We liberals like to believe that we're fully aware of our
motivations — every purchase of free-trade coffee is a step in the
right direction, every advanced degree a checkmark in the “My Dad Was
Wrong About Art School” category. The AP reported today that new
research suggests the satisfaction we receive from such successes might
actually be due as much to genetic predisposition as our advanced
social understanding. The study found that political ideology is shaped
by two factors: an active social life during adolescence and the
presence of a dopamine receptor gene called DRD4. The story was
accompanied by a photo of a young white man standing in front of a
coffee shop, which set off most readers' DRD4 receptor and made them
hungry for Mediterranean food.
THURSDAY OCT. 28
You don't have to know a lot about Hamilton County Sheriff Simon Leis to understand that he's a tough man: military background, decades of police experience, willingness to eat a rare steak without access to a private restroom. That's why it's understandable that Hamilton County Republican Chairman Alex Triantafilou has taken his most recent problem with Leis straight to Leis' top staff, stopping short of actually confronting the Sheriff himself.
Triantafilou and other local Republicans are frustrated with
recent actions by Leis they deem as anti-Republican such as supporting
the streetcar and showing a Democratic candidate his crime lab.
Triantafilou told reporters he thought the Sheriff was being a sellout
but stopped the press conference early when he thought he heard a loud
car pulling up.
FRIDAY OCT. 29
Anyone who's ever been sent to the principal's office
during high school has witnessed the ridiculous transformation of
once-cool gym teacher into righteous D-bag.
SATURDAY OCT. 30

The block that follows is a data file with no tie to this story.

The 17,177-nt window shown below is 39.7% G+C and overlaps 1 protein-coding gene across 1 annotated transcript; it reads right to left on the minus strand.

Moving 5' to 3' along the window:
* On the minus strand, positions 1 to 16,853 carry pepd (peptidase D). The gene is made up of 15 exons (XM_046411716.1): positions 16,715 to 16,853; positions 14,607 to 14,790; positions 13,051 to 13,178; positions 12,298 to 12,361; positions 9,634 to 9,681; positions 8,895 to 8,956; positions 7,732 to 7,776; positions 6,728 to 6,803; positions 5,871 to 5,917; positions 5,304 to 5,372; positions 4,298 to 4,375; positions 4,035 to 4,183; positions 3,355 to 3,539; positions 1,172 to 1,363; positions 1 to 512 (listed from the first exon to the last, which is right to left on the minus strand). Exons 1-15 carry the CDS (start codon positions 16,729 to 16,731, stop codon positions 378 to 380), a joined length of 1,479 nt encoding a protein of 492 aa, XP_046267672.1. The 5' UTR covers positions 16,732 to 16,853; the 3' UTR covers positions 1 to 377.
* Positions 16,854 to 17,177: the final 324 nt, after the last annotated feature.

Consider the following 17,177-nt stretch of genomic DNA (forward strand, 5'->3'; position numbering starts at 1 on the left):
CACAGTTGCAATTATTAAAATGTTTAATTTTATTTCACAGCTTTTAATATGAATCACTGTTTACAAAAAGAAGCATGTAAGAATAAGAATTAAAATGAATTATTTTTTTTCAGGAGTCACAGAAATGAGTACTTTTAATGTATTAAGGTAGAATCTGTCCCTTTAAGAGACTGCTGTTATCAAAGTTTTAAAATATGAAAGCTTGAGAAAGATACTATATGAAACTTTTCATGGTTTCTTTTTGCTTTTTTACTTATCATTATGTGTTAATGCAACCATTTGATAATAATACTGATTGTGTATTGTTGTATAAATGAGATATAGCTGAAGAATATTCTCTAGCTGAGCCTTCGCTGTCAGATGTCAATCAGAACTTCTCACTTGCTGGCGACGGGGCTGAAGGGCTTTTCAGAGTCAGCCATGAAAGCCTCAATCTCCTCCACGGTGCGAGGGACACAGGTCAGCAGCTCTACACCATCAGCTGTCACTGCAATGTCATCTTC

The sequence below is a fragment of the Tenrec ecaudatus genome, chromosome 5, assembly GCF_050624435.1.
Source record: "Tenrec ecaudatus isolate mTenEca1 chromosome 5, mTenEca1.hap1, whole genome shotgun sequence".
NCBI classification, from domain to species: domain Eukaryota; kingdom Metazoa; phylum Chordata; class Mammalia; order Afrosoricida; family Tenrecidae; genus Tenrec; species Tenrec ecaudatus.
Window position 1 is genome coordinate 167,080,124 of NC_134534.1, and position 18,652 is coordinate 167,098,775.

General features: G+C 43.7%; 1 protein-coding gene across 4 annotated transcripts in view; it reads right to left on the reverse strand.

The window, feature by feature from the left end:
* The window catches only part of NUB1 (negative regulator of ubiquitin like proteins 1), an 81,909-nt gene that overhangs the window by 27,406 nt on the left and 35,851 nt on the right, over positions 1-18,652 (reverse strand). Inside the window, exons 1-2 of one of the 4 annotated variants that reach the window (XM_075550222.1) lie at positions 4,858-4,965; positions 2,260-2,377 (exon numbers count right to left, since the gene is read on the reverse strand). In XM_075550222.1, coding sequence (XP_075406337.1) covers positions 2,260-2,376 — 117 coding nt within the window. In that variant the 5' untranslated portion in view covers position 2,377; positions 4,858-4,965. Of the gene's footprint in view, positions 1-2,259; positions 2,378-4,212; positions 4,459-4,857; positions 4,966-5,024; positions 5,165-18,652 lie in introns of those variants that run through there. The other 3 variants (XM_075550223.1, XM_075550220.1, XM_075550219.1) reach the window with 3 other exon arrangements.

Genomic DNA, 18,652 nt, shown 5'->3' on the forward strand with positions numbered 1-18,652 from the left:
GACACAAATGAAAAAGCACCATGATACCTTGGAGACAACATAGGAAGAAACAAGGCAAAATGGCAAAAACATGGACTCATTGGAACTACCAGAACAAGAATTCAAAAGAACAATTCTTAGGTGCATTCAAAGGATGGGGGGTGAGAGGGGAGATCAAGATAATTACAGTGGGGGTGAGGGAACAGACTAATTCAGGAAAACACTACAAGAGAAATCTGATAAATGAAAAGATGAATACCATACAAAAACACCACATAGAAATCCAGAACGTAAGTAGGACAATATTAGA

There are many people in society who don't formally
participate in the democratic process by, say, actually voting, but
that doesn't mean they're not standing around pool tables somewhere in
Colerain affecting other people's views by repeating things about big
government they heard on TV. The Enquirer reported today that
when it comes to deciding what revenues City Council can use for
streetcar funding, Councilman Chris Bortz is just one of the guys in
the room who thinks the streetcar is awesome but doesn't actually cast
a vote for funding because his family owns mass property along the
proposed route. A local lawyer last week declared horseshit on Bortz's
continued indirect involvement, suggesting that the Ohio Ethics
Commission remove Bortz from office and ban him from hanging out at
Coffee Emporium with all the urban people.
SUNDAY OCT. 31
American universities year after year are forced to admit
that their athletic coaches break many rules in order to win games so
their fans can yell “Whoot! Whoot! Whoot!” at people from other cities.
The University of Iowa basketball team today went through this
time-honored process, only instead of describing awesome stripper
parties and fat cash gifts to recruits it detailed an afternoon last
month when two high school recruits got to meet celebrities Ashton
Kutcher and Demi Moore. Such contact with celebrities is considered to
represent a school's athletic interests and is prohibited by the NCAA,
though one of the players reportedly chose to attend a local junior
college because its graduates suck less than Iowa's.
MONDAY NOV. 1
Those of us who
have more than one or two drinks when writing our weekly articles were
concerned today to hear one researcher's idea for lessening the
societal impact of alcohol: raising the price so poor people can't get
as much (what did we do?). The idea was only broached after researchers
in England determined that alcohol is actually more dangerous than
heroine and crack cocaine based on comparative levels of addictiveness,
how they each harm the human body and economic costs to society. The
study was paid for by the British Centre for Crime and Justice Studies,
an arm of the government that based on its conclusion has never
observed how much poor people are willing to spend on beer at American
TUESDAY NOV. 2
When man decides to rebuild a massive statue of the Lord and Savior that might or might not have been struck down by the wrath of God himself, only the most noted artist will do. That's why Solid Rock Church in Monroe has commissioned local artist Tom Tsuchiya to design a new Jesus statue to replace the one that looked like a stoner at Woodstock who just lost his Hacky Sack, which was struck by lightning and burned to the ground last June. Tsuchiya promised that the new 62-foot statue of Jesus with his arms outstretched will look less like an NFL wide receiver catching an over-the-shoulder pass and more like a coach arguing with a referee.
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